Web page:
Social & Industrial History
The Old Boys
The Decline and Rise of the Public School
To many, public schools are an anachronistic bastion of privilege. This book charts a colourful history of schoolboy revolts, eccentric heads, scandal, decline and renewal, to argue that, on balance, their contribution to national life is a positive one. Slightly off-mint.
Ancestors in the Arctic
A Photographic History of Dundee Whaling
Drawn from the collections of Dundee Art Galleries and Museums, this volume of early photographs shows the sailing ships and the highly skilled crews of the Dundee whaling industry, often set against the dramatic ice seas and landscapes of the Arctic. Offering insights into an almost forgotten aspect of Dundee’s history, the book demonstrates the importance of whaling for the city between the mid 18th century and the First World War.
London and the Making of the Permissive Society
Did sex really begin, as Philip Larkin wrote, in 1963? This groundbreaking cultural history challenges the orthodox view and uncovers the first stirrings of the sexual revolution amid the austerity of fifties London. Conducting the reader on a peephole tour from Whitehall to the fleshpots of Soho, it shows how a series of scandals involving murder, espionage, prostitution, blackmail and homosexuality reshaped public and private behaviour, and captures a key moment in the making of modern Britain.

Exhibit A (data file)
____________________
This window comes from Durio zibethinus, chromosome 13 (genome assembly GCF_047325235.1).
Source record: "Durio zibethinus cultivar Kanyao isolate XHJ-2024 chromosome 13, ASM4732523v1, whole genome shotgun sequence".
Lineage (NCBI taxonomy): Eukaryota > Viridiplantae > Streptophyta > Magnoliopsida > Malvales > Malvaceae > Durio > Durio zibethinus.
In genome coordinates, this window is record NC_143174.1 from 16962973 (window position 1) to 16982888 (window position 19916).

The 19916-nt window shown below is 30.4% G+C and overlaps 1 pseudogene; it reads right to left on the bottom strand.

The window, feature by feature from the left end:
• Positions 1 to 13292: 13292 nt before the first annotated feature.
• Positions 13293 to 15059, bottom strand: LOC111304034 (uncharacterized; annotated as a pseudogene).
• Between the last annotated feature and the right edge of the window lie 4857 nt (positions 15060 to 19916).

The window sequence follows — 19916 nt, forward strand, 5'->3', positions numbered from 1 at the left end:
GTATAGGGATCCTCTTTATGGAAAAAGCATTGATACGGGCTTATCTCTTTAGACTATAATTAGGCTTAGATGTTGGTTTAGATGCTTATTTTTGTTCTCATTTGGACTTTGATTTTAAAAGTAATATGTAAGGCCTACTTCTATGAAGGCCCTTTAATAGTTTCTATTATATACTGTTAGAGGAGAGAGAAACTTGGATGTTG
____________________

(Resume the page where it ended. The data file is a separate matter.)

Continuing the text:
The Wartime Garden
'Dig for Victory' was one of the most successful campaigns of the Second World War, turning parks into allotments and encouraging people on the home front to dig up the lawn and grow their own dinner. Illustrated with contemporary photographs and advertisements, this book looks at how the nation went about gardening in wartime and surveys other self-sufficiency measures such as keeping livestock and growing morale-boosting flowers.
Conflict in Early Modern England
Described by one reviewer as 'wonderfully mischievous', this study argues against the view that people in early modern England assumed patriarchy to be natural and necessary, and that the 'public man', 'private woman' distinction explained the political subordination of women. Showing how conflict rather than patriarchal accord was pervasive in households as husbands, wives and servants struggled for authority, Herzog conjures up 'a social world full of ornery, funny, sickening, and lethal controversies about gender, misogyny, public and private'.
Post-War Crime and Violence in Britain, 1748–53
When the War of Austrian Succession ended in 1748, rapid demobilization left thousands of soldiers and sailors unemployed, leading to a rise in crime, drinking and rioting on the streets of London. Rogers delves into the interlocking stories of this Hogarthian world; he investigates the reasons for the resulting moral panic and the surprisingly modern varieties of surveillance and social reform which were implemented to combat the perceived threat to 'good order and Government'.
Discovering Friendly and Fraternal Societies
Their Badges and Regalia
The most successful of the many friendly and fraternal societies that sprung up in Britain from the 18th century was the Freemasons. At one time millions of people belonged to similar clubs such as the Oddfellows and the Ancient Order of Foresters but social changes and the welfare state reduced participation drastically in the 20th century. This illustrated guide uncovers the history of these orders and explores their elaborate regalia.